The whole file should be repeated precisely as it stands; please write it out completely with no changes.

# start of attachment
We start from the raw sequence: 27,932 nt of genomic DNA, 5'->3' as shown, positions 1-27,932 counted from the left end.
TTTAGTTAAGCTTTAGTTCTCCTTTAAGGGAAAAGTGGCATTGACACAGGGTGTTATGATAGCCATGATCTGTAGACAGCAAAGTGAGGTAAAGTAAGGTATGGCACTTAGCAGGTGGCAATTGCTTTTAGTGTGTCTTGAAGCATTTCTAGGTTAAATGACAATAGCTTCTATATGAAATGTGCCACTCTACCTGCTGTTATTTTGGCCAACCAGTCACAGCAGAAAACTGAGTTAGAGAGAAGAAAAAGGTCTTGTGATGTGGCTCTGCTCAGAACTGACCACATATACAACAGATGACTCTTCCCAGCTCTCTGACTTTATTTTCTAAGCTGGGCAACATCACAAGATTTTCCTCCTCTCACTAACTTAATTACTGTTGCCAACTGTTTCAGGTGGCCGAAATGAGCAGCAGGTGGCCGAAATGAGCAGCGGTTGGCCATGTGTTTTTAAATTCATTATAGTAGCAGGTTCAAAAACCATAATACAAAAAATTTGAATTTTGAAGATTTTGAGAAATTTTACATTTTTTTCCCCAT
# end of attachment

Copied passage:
We start from the raw sequence: 27,932 nt of genomic DNA, 5'->3' as shown, positions 1-27,932 counted from the left end.
TTTAGTTAAGCTTTAGTTCTCCTTTAAGGGAAAAGTGGCATTGACACAGGGTGTTATGATAGCCATGATCTGTAGACAGCAAAGTGAGGTAAAGTAAGGTATGGCACTTAGCAGGTGGCAATTGCTTTTAGTGTGTCTTGAAGCATTTCTAGGTTAAATGACAATAGCTTCTATATGAAATGTGCCACTCTACCTGCTGTTATTTTGGCCAACCAGTCACAGCAGAAAACTGAGTTAGAGAGAAGAAAAAGGTCTTGTGATGTGGCTCTGCTCAGAACTGACCACATATACAACAGATGACTCTTCCCAGCTCTCTGACTTTATTTTCTAAGCTGGGCAACATCACAAGATTTTCCTCCTCTCACTAACTTAATTACTGTTGCCAACTGTTTCAGGTGGCCGAAATGAGCAGCAGGTGGCCGAAATGAGCAGCGGTTGGCCATGTGTTTTTAAATTCATTATAGTAGCAGGTTCAAAAACCATAATACAAAAAATTTGAATTTTGAAGATTTTGAGAAATTTTACATTTTTTTCCCCAT